Ecole Polytechnique’s Christophe Midler and Remi Maniak covered the past two decades of their research in Europe, where “electromobility” was the primary focus of firms and policymakers at the start of the 21st century but where the momentum has now shifted to “autonomous mobility.” Midler described three challenges for firms in this shift:
- Moving from stage-gate project portfolio management to ambidextrous program management
- Shifting from innovating within a stable value chain to exploring in an emerging eco-system
- Changing from home-HQ-centric R&D to worldwide exploration & experimentation
Honda’s Automated Driving Plans
Honda’s senior chief engineer described the full range of initiatives the auto company is undertaking on automated driving, and illustrated with videos of prototype vehicles and features.
Shaping the New Mobility
Former IMVP (MIT) Research Directors Charles Fine and James Womack provided their thoughts on the “big research questions” ahead for those seeking to understand — and shape — the new mobility. They urged those involved with PVMI to take “the big view,” asking “what problem are we trying to solve?” and suggesting a focus on software capabilities as the central element in the disruptive potential of vehicle and mobility innovations.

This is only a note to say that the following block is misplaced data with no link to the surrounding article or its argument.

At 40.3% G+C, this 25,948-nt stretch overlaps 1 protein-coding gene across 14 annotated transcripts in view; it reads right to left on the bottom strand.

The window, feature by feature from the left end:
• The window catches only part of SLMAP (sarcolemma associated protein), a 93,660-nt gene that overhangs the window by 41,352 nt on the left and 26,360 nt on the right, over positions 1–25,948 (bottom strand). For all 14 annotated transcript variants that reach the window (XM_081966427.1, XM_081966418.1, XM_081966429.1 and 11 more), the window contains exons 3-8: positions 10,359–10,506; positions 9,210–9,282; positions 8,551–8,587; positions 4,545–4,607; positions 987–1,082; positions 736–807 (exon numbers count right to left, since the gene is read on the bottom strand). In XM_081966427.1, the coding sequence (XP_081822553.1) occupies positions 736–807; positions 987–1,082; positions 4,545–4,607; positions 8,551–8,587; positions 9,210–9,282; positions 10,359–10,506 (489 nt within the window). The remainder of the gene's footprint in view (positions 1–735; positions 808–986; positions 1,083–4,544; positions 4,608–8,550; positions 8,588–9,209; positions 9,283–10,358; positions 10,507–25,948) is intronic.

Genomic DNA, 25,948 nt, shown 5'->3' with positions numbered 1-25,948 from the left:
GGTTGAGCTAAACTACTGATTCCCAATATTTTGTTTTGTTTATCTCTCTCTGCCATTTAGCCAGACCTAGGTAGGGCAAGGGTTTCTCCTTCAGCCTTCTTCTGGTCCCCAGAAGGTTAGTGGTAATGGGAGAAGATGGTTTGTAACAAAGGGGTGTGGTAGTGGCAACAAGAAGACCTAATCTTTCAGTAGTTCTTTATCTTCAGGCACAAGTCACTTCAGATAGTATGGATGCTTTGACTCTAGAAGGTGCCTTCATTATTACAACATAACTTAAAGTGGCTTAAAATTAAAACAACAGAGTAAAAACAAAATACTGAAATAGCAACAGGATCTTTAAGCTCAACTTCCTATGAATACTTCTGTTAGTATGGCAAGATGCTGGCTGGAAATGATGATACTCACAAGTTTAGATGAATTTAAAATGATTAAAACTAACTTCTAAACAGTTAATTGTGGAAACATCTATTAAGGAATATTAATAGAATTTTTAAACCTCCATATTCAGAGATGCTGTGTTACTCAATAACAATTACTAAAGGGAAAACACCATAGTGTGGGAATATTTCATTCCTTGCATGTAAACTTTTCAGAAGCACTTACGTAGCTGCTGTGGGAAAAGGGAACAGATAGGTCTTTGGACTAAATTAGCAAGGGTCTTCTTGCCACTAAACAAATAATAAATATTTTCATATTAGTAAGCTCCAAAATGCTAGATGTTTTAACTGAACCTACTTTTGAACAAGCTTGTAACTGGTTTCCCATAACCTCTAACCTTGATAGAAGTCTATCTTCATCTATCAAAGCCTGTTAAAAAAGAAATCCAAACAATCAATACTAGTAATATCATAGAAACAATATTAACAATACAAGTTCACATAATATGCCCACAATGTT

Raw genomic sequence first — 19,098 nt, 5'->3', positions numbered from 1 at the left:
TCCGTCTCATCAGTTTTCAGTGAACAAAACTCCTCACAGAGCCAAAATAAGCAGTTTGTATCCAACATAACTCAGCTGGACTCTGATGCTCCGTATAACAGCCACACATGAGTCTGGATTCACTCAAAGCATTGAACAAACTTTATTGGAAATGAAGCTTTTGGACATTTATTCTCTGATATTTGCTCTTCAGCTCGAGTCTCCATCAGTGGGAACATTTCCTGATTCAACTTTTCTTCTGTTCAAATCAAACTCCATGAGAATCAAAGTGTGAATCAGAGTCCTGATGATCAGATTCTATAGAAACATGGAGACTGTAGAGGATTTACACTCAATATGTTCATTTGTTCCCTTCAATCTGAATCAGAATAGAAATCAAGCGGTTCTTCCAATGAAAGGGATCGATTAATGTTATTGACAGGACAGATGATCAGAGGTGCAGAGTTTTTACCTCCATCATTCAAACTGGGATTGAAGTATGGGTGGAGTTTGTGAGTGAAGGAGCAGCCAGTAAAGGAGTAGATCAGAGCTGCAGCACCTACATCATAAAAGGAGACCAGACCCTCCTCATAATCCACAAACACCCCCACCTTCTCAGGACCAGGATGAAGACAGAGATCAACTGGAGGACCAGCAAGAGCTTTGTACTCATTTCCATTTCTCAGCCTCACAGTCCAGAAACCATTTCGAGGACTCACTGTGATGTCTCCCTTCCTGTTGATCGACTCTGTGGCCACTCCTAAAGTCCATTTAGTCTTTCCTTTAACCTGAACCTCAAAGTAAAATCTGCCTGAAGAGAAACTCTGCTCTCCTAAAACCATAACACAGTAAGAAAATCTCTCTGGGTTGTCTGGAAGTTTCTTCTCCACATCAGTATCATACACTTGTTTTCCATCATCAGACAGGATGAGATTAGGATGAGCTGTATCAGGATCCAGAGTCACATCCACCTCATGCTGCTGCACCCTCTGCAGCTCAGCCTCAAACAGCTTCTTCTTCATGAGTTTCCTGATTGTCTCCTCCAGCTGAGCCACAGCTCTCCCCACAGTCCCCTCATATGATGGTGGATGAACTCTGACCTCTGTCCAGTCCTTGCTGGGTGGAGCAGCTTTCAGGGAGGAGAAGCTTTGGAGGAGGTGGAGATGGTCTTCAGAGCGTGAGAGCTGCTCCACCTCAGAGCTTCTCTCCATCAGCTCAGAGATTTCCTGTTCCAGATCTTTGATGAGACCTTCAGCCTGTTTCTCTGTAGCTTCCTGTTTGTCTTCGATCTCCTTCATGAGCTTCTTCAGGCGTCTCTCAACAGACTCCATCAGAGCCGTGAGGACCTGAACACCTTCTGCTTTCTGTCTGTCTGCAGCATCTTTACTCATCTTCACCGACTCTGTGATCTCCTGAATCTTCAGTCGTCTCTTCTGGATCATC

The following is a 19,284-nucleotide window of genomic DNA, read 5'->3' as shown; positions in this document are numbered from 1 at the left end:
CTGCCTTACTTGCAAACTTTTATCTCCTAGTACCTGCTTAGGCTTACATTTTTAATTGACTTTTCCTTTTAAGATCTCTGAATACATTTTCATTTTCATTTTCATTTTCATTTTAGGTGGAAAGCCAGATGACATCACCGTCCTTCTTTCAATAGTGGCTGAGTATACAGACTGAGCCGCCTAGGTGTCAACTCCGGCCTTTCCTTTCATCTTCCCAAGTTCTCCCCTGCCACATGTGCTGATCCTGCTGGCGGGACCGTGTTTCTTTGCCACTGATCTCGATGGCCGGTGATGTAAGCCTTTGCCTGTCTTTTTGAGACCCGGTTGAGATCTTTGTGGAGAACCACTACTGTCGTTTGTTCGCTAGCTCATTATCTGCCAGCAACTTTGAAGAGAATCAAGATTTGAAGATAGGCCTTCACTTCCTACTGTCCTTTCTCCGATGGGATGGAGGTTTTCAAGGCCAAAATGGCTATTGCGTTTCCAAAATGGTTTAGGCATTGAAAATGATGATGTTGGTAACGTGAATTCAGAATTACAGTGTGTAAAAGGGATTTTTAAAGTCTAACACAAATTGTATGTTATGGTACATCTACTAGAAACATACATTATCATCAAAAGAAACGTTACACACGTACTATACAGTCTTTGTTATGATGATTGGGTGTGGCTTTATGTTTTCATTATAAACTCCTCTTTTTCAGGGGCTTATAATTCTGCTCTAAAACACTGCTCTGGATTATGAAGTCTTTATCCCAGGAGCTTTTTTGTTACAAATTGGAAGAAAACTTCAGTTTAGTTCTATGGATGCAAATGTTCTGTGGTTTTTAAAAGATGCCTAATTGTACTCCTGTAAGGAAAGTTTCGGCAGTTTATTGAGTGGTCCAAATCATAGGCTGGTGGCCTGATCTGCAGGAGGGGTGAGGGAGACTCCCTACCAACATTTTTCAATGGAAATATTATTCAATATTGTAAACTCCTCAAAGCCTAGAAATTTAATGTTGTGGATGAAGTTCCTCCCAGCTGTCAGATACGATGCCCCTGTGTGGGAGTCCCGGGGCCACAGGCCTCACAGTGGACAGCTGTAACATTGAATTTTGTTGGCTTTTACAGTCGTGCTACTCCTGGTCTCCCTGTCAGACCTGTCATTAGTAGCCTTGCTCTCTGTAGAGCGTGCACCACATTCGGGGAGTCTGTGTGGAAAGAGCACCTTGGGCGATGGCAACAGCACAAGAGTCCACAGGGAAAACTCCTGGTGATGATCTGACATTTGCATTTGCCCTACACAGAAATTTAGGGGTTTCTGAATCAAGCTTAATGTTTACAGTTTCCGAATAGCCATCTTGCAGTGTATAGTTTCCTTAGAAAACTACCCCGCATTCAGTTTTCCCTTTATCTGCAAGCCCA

“Disruption and Strategic Options in Fast-Moving Mobility Ecosystems”
Understanding the “Ecosystem”
Michael Jacobides from London Business School kicked off the conference’s second theme by first providing a primer on the now-burgeoning topic of “ecosystems.” He then highlighted the significance of shifting the conceptual and analytic frame from “the automobile” to “mobility services” for understanding the complex mix of competition, collaboration, and (attempted) ecosystem orchestration in the current strategizing of both incumbents and new entrants.
Innovation in Mobility Services
Several speakers covered partnerships for the provision of mobility services, including the innovations being piloted in Singapore by AV startup nuTonomy (using vehicles from Renault and Mitsubishi); auto sector firms such as Daimler-Benz and Robert Bosch; and ride-hailing firm Grab (whose dominance caused Uber to leave the Singapore market). Two startups using blockchain as part of their mobility service offering — Velocia and TADA — presented their business models and expansion strategies.
Public-Private initiatives in Mobility
The last session featured the perspective of governments and the emergence of public-private initiatives to explore new urban mobility solutions. Examples included pilot mobility programs in Singapore and across a set of mid-sized cities in Japan; autonomous shuttle implementation in Switzerland and rural Japan; and mobility ecosystem planning in Finland.
Professors MacDuffie, Fujimoto, and Jacobides closed the conference with a summary of the big research questions around “the new mobility” — and a promise that PVMI will be convening future gatherings of scholars and practitioners to share useful knowledge during this time of transformative change.